MARIN has upgraded two part task simulators into full tug simulators, which have been used in training & studies for TOTAL, Port of Rotterdam, Meyer Werft and OLT Toscana, amongst others.
For years MARIN’s Nautical Center has made extensive use of full mission bridge simulators for nautical studies and training and for many of these simulations tugs play an important role. Although it is possible to use computer (or autopilot) controlled tugs, it is preferable to have the tug masters themselves control the tugs. This brings a high degree of realism to simulations and also importantly, the vast experience of the tug masters provides valuable input. Previously, MARIN had often used part task simulators but it took the decision to upgrade these to make the training as realistic as possible. The new tug simulators are a great step forward. Instead of sitting in a room with a ‘one-screen visual image’, the tug captain now steps onboard a real vessel. With 270 degrees of projected visual scenery and a large TV screen for the view astern, the tug captain is provided with the same view as he has from his own tugboat. This includes a good view abeam, which is a great help in estimating the tug speed.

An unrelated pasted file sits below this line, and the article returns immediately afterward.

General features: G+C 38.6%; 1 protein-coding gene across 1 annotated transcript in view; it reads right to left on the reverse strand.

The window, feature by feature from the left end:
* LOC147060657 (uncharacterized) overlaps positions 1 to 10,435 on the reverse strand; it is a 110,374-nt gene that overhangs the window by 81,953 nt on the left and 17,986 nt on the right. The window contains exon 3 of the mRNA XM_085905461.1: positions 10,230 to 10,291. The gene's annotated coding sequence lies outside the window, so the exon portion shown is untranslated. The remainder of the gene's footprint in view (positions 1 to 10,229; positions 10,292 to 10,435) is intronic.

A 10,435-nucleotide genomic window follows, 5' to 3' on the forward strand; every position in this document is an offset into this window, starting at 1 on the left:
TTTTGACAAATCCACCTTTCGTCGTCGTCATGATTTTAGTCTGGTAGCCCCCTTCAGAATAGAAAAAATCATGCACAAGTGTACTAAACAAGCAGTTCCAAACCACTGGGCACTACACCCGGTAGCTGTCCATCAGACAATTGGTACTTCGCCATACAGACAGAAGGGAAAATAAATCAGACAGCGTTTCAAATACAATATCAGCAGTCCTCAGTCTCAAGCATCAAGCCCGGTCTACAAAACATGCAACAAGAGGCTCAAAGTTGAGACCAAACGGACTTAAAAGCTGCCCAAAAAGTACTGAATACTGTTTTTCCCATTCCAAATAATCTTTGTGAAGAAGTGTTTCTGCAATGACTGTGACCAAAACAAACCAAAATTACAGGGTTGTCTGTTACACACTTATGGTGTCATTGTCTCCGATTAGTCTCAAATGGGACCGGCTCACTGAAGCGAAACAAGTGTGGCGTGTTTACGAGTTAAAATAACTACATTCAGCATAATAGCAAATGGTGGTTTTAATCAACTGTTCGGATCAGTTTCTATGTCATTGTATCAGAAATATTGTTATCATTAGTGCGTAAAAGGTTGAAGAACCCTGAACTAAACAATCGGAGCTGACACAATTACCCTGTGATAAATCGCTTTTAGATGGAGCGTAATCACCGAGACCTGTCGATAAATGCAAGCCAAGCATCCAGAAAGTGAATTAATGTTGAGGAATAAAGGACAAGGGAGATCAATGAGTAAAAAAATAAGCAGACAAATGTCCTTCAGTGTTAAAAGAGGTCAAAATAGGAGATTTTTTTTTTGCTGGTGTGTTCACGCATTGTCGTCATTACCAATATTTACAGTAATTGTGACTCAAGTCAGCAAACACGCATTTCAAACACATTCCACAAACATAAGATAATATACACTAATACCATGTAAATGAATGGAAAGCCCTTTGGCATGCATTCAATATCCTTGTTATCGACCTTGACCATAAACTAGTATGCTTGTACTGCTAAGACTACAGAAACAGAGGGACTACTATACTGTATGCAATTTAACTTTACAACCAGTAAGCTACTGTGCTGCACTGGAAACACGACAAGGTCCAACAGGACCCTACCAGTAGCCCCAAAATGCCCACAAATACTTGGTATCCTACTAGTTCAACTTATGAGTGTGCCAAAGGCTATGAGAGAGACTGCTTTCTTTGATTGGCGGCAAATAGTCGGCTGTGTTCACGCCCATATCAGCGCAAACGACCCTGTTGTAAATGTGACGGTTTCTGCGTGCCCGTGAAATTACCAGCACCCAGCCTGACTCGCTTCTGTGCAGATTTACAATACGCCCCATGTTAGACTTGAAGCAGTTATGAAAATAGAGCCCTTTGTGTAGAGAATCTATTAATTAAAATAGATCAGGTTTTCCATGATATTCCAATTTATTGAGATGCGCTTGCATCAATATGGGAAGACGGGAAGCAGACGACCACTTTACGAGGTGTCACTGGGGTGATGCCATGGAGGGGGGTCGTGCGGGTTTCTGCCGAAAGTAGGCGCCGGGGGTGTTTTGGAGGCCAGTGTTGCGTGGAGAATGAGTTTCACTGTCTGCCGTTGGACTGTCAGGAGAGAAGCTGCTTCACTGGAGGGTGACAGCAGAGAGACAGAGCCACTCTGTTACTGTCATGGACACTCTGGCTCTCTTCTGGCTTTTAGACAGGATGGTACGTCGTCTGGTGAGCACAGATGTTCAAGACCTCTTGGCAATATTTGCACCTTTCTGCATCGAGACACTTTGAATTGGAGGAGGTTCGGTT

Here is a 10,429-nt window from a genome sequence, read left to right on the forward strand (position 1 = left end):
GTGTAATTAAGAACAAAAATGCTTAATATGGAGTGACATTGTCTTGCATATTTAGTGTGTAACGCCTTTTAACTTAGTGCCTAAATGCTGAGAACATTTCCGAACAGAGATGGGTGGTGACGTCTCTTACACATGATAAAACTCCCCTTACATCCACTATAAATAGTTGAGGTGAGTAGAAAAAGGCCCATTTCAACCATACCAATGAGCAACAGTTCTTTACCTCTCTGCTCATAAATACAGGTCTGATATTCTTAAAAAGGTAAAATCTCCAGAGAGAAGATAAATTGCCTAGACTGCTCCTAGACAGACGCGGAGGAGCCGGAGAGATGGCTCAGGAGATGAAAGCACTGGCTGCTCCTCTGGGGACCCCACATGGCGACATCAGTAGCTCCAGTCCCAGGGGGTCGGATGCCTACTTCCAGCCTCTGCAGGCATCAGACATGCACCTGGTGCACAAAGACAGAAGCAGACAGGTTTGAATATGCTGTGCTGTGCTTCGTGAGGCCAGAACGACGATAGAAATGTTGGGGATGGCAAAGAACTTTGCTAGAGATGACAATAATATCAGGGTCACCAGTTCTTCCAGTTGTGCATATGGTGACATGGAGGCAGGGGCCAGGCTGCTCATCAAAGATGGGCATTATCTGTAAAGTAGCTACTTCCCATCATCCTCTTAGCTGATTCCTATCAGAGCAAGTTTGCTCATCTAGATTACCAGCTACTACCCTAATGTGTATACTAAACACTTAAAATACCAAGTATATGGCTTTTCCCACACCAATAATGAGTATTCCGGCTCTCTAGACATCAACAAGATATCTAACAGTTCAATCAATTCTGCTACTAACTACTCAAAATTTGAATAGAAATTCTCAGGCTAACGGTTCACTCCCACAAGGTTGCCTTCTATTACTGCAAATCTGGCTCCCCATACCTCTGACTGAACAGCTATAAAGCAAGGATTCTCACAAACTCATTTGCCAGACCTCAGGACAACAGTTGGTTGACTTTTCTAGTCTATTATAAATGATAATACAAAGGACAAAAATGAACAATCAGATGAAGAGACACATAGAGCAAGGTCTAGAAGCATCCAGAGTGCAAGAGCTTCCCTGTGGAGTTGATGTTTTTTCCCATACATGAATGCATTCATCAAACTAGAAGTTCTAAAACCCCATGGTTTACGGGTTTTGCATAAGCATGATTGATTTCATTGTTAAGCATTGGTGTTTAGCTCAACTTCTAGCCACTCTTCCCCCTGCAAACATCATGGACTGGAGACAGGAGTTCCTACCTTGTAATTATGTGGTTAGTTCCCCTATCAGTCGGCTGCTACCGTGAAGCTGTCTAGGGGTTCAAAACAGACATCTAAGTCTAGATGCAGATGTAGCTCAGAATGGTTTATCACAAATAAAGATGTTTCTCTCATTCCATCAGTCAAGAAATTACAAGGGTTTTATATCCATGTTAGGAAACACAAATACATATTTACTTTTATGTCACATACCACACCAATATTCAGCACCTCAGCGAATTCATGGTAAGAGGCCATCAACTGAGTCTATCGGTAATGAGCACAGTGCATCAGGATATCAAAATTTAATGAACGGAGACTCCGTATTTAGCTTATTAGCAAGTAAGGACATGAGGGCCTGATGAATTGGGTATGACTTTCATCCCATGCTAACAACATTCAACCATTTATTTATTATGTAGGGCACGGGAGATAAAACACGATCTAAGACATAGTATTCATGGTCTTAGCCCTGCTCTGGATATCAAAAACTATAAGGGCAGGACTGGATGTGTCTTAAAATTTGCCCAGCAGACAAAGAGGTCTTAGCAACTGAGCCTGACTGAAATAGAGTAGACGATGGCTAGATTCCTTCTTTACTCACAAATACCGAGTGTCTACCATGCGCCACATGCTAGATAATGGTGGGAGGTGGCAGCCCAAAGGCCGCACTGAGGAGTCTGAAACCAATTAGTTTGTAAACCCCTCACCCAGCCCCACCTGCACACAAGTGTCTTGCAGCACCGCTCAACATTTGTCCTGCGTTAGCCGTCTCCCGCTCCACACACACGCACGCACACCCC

To make it feel even more realistic, much attention was paid to the consoles and the simulators are equipped with professional helmsmen NorSap chairs. The newly developed hi-tech consoles, which have flexible controls, allow the tug stations to be converted from ASD tugs to a conventional or Voith Schneider configuration within minutes. The controls and read-outs are generic and self-explanatory, making them ideal to simulate different ship types. As well as tugs, they can also be used to simulate inland waterway vessels or coasters for example.
The first feedback MARIN has received from the tug masters using the new stations was highly enthusiastic. As well as improving the experience of the tug masters, this upgrade makes dedicated tug training possible and MARIN can now improve the realism of other simulations as well.
(As published in the October 2013 edition of Maritime Reporter & Engineering News - www.marinelink.com)